The asteroid impact hypothesis was first proposed in 1980 by Luis Alvarez of the University of California after he and his son Walter discovered a claystone layer rich in the rare-earth element iridium and peppered with shocked quartz in many locations around the world. Iridium is a rare element not commonly found on the Earth’s surface but abundant in meteorites. Shocked quartz was first noticed in sand grains in craters created by nuclear test bombs and later in meteor impact sites. Alvarez hypothesized that the only other possible source for this naturally deposited strata would be from a large extraterrestrial object hitting the Earth. From studying the amount of iridium found in Cretaceous-Tertiary (K-T) boundary formations, he calculated that a bolide about 6 miles across would have been necessary to create that much iridium around the world. But at the time evidence of such an was unknown. It wasn’t until after Luis Alvarez’s death in 1988 that a crater on the Yucatan Peninsula near Chicxulub Mexico became the chief suspect. The Chicxulub impact crater was the right size and the right age fitting all the criteria of a Cretaceous extinction event.

But Keller claims the asteroid came too early to put the coup de grace on dinosaurs or any species for that matter. Her study of spherules in strata at localities in Mexico has convinced her that the asteroid collided with Earth 300,000 years before any mass extinction.

At El Penon, a location very near the impact crater site, Keller and Adatte studied a 30-ft layer of sandstone above the iridium layer that they calculated had been laid down at a rate of about 1-inch per thousand years. This means it took 300,000 years to pile up the entire section of sediment.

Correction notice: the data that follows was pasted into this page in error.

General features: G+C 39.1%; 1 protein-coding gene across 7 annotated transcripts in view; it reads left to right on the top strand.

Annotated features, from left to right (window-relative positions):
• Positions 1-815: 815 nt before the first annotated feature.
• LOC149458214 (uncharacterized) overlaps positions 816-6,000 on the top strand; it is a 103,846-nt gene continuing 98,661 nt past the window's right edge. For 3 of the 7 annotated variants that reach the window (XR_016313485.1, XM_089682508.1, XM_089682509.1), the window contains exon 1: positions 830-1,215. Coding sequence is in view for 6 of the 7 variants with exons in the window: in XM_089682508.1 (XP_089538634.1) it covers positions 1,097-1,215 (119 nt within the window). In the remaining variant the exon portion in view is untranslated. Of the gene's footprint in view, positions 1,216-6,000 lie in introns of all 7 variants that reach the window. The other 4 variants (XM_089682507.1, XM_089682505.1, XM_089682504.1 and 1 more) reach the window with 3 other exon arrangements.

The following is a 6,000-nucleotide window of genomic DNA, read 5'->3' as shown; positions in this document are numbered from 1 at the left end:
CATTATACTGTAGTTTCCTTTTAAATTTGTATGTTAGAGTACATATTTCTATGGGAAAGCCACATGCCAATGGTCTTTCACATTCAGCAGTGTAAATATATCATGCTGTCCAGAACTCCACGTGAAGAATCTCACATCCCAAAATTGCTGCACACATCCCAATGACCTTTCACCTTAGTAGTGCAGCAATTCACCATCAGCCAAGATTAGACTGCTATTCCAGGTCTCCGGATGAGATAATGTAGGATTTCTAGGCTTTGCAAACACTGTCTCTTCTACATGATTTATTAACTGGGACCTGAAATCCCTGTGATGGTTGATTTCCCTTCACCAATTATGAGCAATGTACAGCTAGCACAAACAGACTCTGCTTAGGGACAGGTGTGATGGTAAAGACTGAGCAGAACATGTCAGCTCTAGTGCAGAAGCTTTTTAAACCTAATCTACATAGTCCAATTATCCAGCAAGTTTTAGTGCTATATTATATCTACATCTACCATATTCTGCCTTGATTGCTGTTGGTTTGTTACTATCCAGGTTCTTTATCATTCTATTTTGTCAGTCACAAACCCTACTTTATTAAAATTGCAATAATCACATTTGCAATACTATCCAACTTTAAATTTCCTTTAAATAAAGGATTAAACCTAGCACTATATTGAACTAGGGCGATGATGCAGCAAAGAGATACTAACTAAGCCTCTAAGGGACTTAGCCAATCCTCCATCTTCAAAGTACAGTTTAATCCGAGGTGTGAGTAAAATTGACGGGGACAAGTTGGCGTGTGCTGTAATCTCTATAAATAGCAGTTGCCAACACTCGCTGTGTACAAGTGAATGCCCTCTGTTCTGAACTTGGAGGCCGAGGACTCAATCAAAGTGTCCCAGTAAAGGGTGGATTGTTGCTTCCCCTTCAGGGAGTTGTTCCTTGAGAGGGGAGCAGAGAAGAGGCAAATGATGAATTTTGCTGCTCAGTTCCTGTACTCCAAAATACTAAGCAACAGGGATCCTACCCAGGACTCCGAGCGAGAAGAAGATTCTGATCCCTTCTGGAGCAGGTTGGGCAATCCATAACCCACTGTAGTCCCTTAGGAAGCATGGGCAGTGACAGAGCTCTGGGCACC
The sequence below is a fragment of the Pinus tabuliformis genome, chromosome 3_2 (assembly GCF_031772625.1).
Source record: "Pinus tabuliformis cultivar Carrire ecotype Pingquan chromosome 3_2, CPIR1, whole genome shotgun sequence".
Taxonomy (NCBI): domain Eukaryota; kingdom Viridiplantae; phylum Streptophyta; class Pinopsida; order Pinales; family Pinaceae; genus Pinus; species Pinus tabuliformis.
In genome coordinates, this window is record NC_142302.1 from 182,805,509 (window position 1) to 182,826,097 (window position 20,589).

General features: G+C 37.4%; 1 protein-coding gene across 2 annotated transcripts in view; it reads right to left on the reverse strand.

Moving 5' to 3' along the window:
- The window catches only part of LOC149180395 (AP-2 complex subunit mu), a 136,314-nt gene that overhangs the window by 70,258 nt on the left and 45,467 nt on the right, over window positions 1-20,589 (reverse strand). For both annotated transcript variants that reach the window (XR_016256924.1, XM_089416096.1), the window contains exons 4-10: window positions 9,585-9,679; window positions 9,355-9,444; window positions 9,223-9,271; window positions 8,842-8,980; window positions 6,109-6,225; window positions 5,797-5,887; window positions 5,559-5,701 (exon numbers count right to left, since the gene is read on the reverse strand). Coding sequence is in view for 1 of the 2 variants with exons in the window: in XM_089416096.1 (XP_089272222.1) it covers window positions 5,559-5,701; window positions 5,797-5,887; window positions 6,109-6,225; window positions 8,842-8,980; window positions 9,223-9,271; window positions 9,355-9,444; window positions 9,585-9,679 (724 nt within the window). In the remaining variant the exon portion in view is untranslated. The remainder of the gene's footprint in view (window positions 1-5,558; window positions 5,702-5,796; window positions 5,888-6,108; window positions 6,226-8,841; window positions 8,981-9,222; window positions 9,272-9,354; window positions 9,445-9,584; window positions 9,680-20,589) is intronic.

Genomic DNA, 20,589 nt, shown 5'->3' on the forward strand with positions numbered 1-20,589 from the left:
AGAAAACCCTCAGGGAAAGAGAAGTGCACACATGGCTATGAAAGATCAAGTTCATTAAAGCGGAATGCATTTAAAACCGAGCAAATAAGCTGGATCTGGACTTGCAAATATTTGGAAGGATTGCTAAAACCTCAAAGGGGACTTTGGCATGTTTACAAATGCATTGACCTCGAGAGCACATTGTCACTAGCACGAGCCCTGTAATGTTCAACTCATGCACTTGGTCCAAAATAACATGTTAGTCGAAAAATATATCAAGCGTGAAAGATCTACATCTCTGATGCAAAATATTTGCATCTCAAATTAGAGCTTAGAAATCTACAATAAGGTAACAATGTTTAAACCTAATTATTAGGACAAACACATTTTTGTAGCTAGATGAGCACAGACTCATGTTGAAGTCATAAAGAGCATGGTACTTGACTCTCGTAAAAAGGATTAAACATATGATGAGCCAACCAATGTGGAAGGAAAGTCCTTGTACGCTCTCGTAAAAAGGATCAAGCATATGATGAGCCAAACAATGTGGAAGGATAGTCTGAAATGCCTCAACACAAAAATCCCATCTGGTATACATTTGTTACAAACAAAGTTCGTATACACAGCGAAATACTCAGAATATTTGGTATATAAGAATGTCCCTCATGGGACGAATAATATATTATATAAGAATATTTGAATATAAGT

Fossils were analyzed on either side of the iridium layer and the researchers found that of 52 species counted below the iridium layer (meaning before the impact), the same 52 species were found above it, meaning the asteroid hadn’t caused any extinction. But at the top of the 30 feet of sandstone overlaying the iridium claystone things were different.

"The mass extinction level can be seen above this interval," Keller says. "Not a single species went extinct as a result of the Chicxulub impact."

The more likely culprit, according to Keller, is India’s Deccan Traps flood basalts which for several million years poured out tremendous amounts of lava and noxious fumes into the atmosphere that would have had put long and tremendous stress on the existing ecosystem. Keller seems to roll out a paper on the subject every year or so in the last decade. We covered some of her Deccan Traps research 2007 which you can read here.